Ledesma's stay with Di Sarli lasted a little more than three months. That brief time was due to the fact that the managers of the Columbia label, to which Héctor Varela belonged, began to tempt him to see the possibility of his return to that group. But why should he even split with Di Sarli, especially when he was just starting? What about future? Even though he had begun with Varela, he had been consecrated with Di Sarli. But the company insisted. They made fabulous offers, important sums of money, other conditions to return to his previous leader. It was like the contract for a soccer player when he is in his zenith. And finally he came back. Di Sarli was not able to understand that decision: he could not image that a singer managed to quit. In the end he understood him, he wished him good luck and became good friends.

Around mid- 1956, Argentino Ledesma in the Héctor Varela orchestra achieved striking hits with “Fueron tres años”, “Muchacha”, “Fosforerita” and, especially with “Qué tarde has venido”. Also with the milonga “Silueta porteña”, that he had to sing with Lesica but he sang it alone because Rodolfo was unable to go to the recording session. Anyway, the Ledesma-Lesica duet committed to record very good renderings of the waltzes “Gota de lluvia” and “Rosa mía” and the milonga “Tentadora”.

Success accompanied the orchestra and its singers. They played at balls, night locals and they carried out a spectacular cycle on Radio El Mundo at the traditional program Glostora tango club.

The year 1957, was Ledesma's best period in his career as orchestra singer, until the Odeon label officials suggested him recording as soloist. The conditions were the best, but Argentino did not take a decision. The rumor that he was about to quit soon was in the streets. Several leaders tried to take advantage of the situation to include him in their orchestras. Miguel Caló himself went to his place with a hundred thousand peso check. A fortune!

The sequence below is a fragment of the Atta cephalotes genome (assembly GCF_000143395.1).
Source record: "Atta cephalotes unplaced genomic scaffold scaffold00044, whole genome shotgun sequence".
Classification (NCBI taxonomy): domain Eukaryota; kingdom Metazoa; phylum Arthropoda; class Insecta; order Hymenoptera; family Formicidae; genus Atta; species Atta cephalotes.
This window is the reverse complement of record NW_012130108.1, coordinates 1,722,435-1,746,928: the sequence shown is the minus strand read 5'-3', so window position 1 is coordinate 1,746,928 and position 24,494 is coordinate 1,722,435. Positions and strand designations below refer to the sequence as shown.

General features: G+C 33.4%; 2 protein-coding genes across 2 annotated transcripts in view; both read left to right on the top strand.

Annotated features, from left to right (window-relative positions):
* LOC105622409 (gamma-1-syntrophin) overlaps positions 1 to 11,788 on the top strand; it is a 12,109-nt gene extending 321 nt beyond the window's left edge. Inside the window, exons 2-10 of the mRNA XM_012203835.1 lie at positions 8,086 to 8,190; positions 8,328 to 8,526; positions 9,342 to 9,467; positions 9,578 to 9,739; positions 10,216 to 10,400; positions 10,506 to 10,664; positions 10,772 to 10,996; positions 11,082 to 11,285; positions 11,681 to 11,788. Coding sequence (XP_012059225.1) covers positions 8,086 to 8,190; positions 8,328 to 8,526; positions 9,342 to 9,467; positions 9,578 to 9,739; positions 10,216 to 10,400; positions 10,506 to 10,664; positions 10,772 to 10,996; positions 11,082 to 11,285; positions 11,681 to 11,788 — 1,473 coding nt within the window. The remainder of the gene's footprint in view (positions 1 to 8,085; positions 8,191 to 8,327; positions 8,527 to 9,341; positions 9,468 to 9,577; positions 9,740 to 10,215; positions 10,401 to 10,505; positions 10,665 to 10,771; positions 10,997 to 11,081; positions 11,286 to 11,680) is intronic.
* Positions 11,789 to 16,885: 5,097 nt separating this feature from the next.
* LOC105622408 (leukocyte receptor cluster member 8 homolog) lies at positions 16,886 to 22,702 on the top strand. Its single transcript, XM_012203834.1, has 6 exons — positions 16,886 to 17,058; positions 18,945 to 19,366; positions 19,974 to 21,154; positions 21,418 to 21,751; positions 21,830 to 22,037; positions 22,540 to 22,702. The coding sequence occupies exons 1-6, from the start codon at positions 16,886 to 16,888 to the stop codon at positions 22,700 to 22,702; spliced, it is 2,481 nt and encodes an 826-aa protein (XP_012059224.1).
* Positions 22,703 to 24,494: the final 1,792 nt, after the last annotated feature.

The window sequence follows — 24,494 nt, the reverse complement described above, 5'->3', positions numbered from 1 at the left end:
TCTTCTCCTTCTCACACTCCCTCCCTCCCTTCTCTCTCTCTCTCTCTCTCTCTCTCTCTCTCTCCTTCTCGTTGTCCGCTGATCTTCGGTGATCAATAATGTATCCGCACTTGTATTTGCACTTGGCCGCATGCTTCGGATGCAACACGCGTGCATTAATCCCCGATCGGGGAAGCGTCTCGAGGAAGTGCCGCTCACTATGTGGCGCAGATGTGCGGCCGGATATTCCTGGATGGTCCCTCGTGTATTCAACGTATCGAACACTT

Before a definitive decision he consulted Edmundo Rivero. The great interpreter told him: «Split with the orchestra, but find someone to get some advice because you're very young». And he recommended the poet and agent Mario Battistella, a connoisseur of the milieu. Finally his stage with Varela ended and his new stage as soloist began.

He sang at numerous balls and, soon his cachet is like Juan D'Arienzo's with the full orchestra and including the singers. He was accompanied by the group of the pianist Jorge Dragone and appeared on Radio Belgrano at a program of his own, sponsored by Palmolive soap. He toured throughout the country and on June 16, 1957 he recorded his first disc as soloist for Odeon.

He played at the Teatro Cómico on Corrientes Street with Tito Lusiardo and Fidel Pintos, among others. He is required to sing and interpret a role on the movie El asalto, with Alberto de Mendoza, Egle Martin and Tato Bores, on which he sang “Dame mi libertad”, “Cafetín de Buenos Aires” and the milonga “El asalto”.

In 1964, the maestro Francisco Canaro recorded twelve takes that would be used as orchestral background for the Chilean singer Lucho Gatica. They all were tunes composed by Carlos Gardel. Due to other stints, Gatica was unable to record, so the Odeon Company called Argentino Ledesma to sing them. Out of twelve pieces he succeeded in recording six because of Canaro's demise. The recorded tape was filed and only much later, the company again called the singer to finally sing the other six, this time under the conduction of the maestro Carlos García. When the recording was finished the 1964 and the 1973 versions were compared. Almost ten years had passed and the voice was the same. Neither his voice, nor the color, nor his timbre had declined. That record was a boom in Latin America, part of Europe, Japan and Australia. Now it has been released as compact disc.

He was one of the most requested singers on television. He appeared at the most important programs: Siete notas para el tango, Tango y punto, Amistangos, El tango del millón, Yo te canto Buenos Aires, Sábados circulares, Grandes valores del tango, Sábados de la bondad and many others.

In 1980, he recorded a couple of tangos as guest artist with the Osvaldo Fresedo orchestra and his latter recordings were made with Roberto Pansera's accompaniment.

He is author of the milonga “El asalto” and the tangos “Sin un adiós” with music by Mario Demarco and “Hacete amigo de la vida” with music by Marsilio Robles.

In a few words, Argentino was, is and shall be a real tango great. A man that carried out a striking career due to his profound creativeness.